The detached lacquerware piece from the artifacts was reattached using cold mounting with epoxy resin(Epofix, Struers, USA). The specimen for analysis underwent rock trimming with a cutter with a diamond tip(Minitom, Struers, USA) designed to expose the lacquer piece. We prepared a thin slice using a microtome with a tungsten blade(HM450, Thermo scientific, USA), and examined with a light-transmitting optical microscope(ECLIPS I, Nikon, Japan) and pilarization microscopic(ECLIPS LV100N POL, Nikon, Japan). Figure 7
Figure 7
Artifacts excavated from wood coffin(lacquered artifacts-58).
The lacquerware piece had scales peeling off starting from the outermost surface due to deterioration, making it difficult to determine the accurate shape of the piece. Despite the difficulty in identification of the piece due to scaling, we were able to identify some of the outermost boundary of layer layers and determined that the piece was composed of at least three lacquer layers(Figure 8). In the polarizing microscope, transparent particles which were not observed in the optical microscope were observed inside the layer(Figure 9).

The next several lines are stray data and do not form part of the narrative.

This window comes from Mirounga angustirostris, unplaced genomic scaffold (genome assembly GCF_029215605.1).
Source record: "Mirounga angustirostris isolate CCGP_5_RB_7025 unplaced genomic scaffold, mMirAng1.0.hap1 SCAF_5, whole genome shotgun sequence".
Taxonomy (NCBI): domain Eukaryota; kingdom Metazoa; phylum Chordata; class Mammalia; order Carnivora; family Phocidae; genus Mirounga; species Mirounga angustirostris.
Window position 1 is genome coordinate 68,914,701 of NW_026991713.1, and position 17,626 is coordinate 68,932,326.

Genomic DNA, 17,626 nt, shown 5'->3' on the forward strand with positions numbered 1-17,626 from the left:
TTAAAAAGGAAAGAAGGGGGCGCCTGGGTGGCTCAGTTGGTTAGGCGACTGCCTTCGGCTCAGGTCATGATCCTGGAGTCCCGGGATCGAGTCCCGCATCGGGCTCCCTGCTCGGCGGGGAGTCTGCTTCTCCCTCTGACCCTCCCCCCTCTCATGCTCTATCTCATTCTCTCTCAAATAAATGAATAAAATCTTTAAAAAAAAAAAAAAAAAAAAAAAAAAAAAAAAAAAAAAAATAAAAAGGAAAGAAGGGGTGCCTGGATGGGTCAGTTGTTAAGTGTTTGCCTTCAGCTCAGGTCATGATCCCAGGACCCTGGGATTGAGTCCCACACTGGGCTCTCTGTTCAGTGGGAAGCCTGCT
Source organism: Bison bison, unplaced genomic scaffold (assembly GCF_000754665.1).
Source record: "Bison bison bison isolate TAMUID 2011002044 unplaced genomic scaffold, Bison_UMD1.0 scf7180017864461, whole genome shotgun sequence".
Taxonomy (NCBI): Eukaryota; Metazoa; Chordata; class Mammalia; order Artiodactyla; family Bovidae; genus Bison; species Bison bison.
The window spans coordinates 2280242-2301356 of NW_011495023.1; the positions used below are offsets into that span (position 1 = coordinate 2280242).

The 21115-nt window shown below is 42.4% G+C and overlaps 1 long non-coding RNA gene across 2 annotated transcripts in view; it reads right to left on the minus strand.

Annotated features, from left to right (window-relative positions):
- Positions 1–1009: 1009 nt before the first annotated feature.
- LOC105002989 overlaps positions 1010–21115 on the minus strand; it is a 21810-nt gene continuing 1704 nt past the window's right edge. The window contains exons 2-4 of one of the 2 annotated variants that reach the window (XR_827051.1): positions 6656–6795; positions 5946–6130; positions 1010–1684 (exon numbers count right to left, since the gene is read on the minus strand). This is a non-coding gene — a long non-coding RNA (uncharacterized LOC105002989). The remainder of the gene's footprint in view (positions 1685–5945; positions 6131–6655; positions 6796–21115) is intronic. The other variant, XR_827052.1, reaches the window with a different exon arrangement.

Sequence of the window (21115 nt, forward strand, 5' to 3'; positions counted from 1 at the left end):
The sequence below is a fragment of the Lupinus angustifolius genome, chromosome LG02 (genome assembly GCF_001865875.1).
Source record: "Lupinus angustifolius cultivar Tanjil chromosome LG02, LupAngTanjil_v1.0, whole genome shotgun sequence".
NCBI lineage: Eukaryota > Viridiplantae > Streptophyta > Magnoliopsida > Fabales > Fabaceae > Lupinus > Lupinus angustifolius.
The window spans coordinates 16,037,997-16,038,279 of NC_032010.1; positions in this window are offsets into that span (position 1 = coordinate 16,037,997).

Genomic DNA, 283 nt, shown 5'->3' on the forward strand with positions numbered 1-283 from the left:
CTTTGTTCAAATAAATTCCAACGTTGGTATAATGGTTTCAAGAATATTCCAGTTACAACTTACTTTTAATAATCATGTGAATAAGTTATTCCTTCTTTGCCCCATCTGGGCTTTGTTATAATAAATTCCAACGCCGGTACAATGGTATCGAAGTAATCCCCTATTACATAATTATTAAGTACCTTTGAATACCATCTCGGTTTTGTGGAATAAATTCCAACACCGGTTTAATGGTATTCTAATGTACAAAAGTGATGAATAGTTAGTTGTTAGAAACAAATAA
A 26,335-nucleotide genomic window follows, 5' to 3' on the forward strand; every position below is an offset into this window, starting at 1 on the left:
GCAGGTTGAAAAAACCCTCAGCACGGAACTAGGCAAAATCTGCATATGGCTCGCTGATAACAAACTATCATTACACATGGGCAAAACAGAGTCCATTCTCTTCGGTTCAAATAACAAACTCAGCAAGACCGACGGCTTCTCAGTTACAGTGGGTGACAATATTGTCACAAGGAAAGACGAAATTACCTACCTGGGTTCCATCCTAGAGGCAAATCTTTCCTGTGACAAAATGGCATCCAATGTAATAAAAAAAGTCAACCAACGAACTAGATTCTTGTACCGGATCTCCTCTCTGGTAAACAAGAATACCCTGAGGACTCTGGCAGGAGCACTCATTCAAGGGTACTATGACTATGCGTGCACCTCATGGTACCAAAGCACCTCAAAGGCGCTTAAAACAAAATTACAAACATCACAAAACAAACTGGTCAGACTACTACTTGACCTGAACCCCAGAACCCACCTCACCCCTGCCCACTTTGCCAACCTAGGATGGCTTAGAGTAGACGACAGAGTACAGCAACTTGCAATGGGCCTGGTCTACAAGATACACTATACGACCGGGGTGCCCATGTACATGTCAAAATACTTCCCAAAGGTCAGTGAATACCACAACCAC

Figure 8
A microscopic photo of lacquerware piece.
Figure 9
A polarization microscopic photo of lacquerware piece.

3.2. Analysis of metal

3.2.1. XRD

The component analysis of the metal part was conducted using an X-ray diffractometer(EMPYREAN, PANalytical co., Netherlands) with Cu as anode material and a 40 kV, 30 mA generator. In the analysis, silver chloride(AgCl) and Silver(Ag) was detected from the metal part(Figure 10).
Figure 10
XRD Results of metal part(XRD) (bule : AgCl, green: Ag).

3.2.2. Micro-XRF

The component analysis of the metal part was also conducted using an energy dispersive X-ray fluorescence spectrometer(Eagle 3-XXL, EDAX Inc., USA) for a part of the metal, with a 40 kV, 500 μA generator. The analysis results suggest that the metal is primarily made of Ag. The trace amounts of Mg, Al, Si, P, Ca, and Fe likely to reflect soil components(Figure 11).